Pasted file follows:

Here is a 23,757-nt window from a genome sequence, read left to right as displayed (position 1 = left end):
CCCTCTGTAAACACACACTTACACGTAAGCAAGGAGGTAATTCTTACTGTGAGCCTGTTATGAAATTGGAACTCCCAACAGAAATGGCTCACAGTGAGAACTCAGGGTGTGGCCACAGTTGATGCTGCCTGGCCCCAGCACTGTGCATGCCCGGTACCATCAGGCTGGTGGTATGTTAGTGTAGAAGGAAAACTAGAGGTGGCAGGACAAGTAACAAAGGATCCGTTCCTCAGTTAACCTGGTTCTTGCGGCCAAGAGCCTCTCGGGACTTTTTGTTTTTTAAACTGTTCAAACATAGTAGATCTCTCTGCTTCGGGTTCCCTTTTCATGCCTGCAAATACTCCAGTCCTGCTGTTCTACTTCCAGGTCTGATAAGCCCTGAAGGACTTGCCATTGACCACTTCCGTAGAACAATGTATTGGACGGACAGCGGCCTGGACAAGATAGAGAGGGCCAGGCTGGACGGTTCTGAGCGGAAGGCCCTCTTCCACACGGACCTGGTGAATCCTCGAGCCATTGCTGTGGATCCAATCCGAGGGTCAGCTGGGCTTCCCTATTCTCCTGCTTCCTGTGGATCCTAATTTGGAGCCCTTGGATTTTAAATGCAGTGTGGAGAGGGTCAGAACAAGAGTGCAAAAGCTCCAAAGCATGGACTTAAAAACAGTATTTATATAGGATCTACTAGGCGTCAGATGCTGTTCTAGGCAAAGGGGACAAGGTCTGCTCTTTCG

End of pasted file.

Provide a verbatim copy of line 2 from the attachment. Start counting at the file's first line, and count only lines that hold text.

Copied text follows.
CCCTCTGTAAACACACACTTACACGTAAGCAAGGAGGTAATTCTTACTGTGAGCCTGTTATGAAATTGGAACTCCCAACAGAAATGGCTCACAGTGAGAACTCAGGGTGTGGCCACAGTTGATGCTGCCTGGCCCCAGCACTGTGCATGCCCGGTACCATCAGGCTGGTGGTATGTTAGTGTAGAAGGAAAACTAGAGGTGGCAGGACAAGTAACAAAGGATCCGTTCCTCAGTTAACCTGGTTCTTGCGGCCAAGAGCCTCTCGGGACTTTTTGTTTTTTAAACTGTTCAAACATAGTAGATCTCTCTGCTTCGGGTTCCCTTTTCATGCCTGCAAATACTCCAGTCCTGCTGTTCTACTTCCAGGTCTGATAAGCCCTGAAGGACTTGCCATTGACCACTTCCGTAGAACAATGTATTGGACGGACAGCGGCCTGGACAAGATAGAGAGGGCCAGGCTGGACGGTTCTGAGCGGAAGGCCCTCTTCCACACGGACCTGGTGAATCCTCGAGCCATTGCTGTGGATCCAATCCGAGGGTCAGCTGGGCTTCCCTATTCTCCTGCTTCCTGTGGATCCTAATTTGGAGCCCTTGGATTTTAAATGCAGTGTGGAGAGGGTCAGAACAAGAGTGCAAAAGCTCCAAAGCATGGACTTAAAAACAGTATTTATATAGGATCTACTAGGCGTCAGATGCTGTTCTAGGCAAAGGGGACAAGGTCTGCTCTTTCG